Subject: General Tech | August 25, 2015 - 06:40 PM | Scott Michaud
Tagged: GTA5, GTAV, pc gaming
Triple-A games with a long shelf life, regardless of how pretty they are, will probably get a graphics mod on the PC. A ridiculous number of them exist for Skyrim and Grand Theft Auto IV, which make them (arguably at the very least) look better than titles a whole generation ahead of them. Sometimes this raises controversy, as seen in the Watch_Dogs launch fiasco, but most of the time it is just hobbyists remaking the wheel (sometimes literally) to take advantage of newer hardware.
Toddyhancer, which is apparently a mod for Grand Theft Auto V, already looks impressive. It is not yet released, and the developer claims that it has a significant performance impact of ~10-30 FPS, which would be more useful in units of frame time (ms), but it makes its point. The above video seems to focus on shader effects to give a film feel.
Other screenshots exist, but it is difficult to figure out everything that has, and has not, been changed. The developer claims, “Don't go bananaz! its just Reshade Shaders, ENB series, simple tweaks and some tonemapping with class!”. Still, check it out if interested.
Subject: General Tech | August 19, 2015 - 07:07 PM | Scott Michaud
Tagged: pc gaming
While just the first episode has been released, The iBook Guy is creating a series of videos that explains the limitations of “oldschool” graphics. When you have just a handful of kilobytes of RAM, it is impossible to even store a full-quality frame buffer that the TV requires, which means that something will need to be thrown away.
The first video talks about adding color to frames with tiling and sprites. Using just ~1K of RAM, software developers were able to define background colors on a tile-by-tile basis. This allowed “black and white” to be an arbitrary “foreground and background” combination, which could even vary from one tile to the next as long as each tile only used two colors. This concept is expanded on to allow four colors per tile at a slight reduction in resolution. The video then goes into sprites, and how they are used for movable actors atop the tiles.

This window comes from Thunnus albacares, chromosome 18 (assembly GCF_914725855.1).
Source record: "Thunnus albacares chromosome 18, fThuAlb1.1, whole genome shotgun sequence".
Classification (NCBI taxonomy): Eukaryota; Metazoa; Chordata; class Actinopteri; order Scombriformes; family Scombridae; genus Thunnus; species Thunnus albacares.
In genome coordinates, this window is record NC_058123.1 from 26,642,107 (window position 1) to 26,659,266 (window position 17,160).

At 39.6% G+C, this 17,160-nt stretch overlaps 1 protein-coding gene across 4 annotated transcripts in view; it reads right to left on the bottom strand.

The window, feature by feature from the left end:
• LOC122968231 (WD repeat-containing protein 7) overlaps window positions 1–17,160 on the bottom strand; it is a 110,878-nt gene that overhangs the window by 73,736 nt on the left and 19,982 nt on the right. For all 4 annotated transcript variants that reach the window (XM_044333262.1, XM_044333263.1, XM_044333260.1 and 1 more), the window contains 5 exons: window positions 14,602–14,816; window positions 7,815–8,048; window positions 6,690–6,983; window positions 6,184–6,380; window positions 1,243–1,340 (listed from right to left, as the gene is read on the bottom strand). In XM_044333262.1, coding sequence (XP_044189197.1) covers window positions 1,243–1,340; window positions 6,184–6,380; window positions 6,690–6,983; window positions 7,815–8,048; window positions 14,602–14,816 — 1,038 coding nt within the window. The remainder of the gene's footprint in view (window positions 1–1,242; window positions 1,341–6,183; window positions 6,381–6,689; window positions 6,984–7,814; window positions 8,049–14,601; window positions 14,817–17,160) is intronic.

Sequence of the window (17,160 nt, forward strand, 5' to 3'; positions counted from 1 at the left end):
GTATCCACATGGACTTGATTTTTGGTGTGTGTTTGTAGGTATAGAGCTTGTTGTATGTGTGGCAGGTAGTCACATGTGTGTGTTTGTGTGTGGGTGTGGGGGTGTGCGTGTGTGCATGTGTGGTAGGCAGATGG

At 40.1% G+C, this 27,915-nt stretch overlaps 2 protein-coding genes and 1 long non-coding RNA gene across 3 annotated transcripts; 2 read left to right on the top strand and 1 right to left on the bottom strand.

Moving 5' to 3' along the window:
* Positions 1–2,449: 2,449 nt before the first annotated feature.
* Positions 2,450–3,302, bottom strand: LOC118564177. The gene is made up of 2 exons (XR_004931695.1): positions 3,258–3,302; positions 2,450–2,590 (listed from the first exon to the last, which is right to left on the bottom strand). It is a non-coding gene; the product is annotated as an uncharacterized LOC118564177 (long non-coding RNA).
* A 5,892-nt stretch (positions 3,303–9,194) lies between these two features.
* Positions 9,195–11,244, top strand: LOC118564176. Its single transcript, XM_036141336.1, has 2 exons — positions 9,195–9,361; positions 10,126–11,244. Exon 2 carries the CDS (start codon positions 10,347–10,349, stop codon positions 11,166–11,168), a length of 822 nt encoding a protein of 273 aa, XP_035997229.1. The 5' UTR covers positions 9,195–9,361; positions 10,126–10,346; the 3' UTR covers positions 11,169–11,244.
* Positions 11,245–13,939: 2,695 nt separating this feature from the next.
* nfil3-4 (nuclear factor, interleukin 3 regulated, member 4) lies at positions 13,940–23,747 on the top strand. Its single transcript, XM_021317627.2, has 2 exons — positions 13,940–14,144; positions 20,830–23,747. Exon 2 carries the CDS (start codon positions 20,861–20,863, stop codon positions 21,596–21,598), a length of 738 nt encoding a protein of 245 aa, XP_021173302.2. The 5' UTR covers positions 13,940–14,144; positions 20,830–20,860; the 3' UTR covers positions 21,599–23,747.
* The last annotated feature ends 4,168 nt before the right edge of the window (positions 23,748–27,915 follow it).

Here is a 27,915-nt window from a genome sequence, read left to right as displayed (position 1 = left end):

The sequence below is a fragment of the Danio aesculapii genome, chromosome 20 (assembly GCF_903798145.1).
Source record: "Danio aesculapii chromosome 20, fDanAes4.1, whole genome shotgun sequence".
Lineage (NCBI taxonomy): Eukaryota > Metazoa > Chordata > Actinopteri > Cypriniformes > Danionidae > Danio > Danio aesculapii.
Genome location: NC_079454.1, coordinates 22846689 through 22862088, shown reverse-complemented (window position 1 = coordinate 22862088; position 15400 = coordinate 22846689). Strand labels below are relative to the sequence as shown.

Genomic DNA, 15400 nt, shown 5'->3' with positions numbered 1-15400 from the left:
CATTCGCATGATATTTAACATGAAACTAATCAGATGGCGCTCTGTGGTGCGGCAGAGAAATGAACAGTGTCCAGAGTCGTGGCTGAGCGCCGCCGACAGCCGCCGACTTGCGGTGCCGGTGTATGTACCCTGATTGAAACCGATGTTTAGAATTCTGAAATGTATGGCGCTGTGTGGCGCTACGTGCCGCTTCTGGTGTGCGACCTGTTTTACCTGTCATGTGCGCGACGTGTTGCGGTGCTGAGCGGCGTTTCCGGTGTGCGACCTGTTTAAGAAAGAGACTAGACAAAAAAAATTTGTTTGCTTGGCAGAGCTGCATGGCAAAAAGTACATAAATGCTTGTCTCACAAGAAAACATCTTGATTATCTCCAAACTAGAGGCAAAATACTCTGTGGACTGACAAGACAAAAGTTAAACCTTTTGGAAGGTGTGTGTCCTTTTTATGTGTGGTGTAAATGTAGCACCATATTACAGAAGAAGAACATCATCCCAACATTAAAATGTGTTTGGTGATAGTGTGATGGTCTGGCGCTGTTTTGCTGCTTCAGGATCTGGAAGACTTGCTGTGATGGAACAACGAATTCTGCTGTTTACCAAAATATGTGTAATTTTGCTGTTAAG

Image Credit: The iBook Guy
I don't know when Part 2 will be published, but it seems like they release about once per week.
It's Basically a Function Call for GPUs
Mantle, Vulkan, and DirectX 12 all claim to reduce overhead and provide a staggering increase in “draw calls”. As mentioned in the previous editorial, loading graphics card with tasks will take a drastic change in these new APIs. With DirectX 10 and earlier, applications would assign attributes to (what it is told is) the global state of the graphics card. After everything is configured and bound, one of a few “draw” functions is called, which queues the task in the graphics driver as a “draw call”.
While this suggests that just a single graphics device is to be defined, which we also mentioned in the previous article, it also implies that one thread needs to be the authority. This limitation was known about for a while, and it contributed to the meme that consoles can squeeze all the performance they have, but PCs are “too high level” for that. Microsoft tried to combat this with “Deferred Contexts” in DirectX 11. This feature allows virtual, shadow states to be loaded from secondary threads, which can be appended to the global state, whole. It was a compromise between each thread being able to create its own commands, and the legacy decision to have a single, global state for the GPU.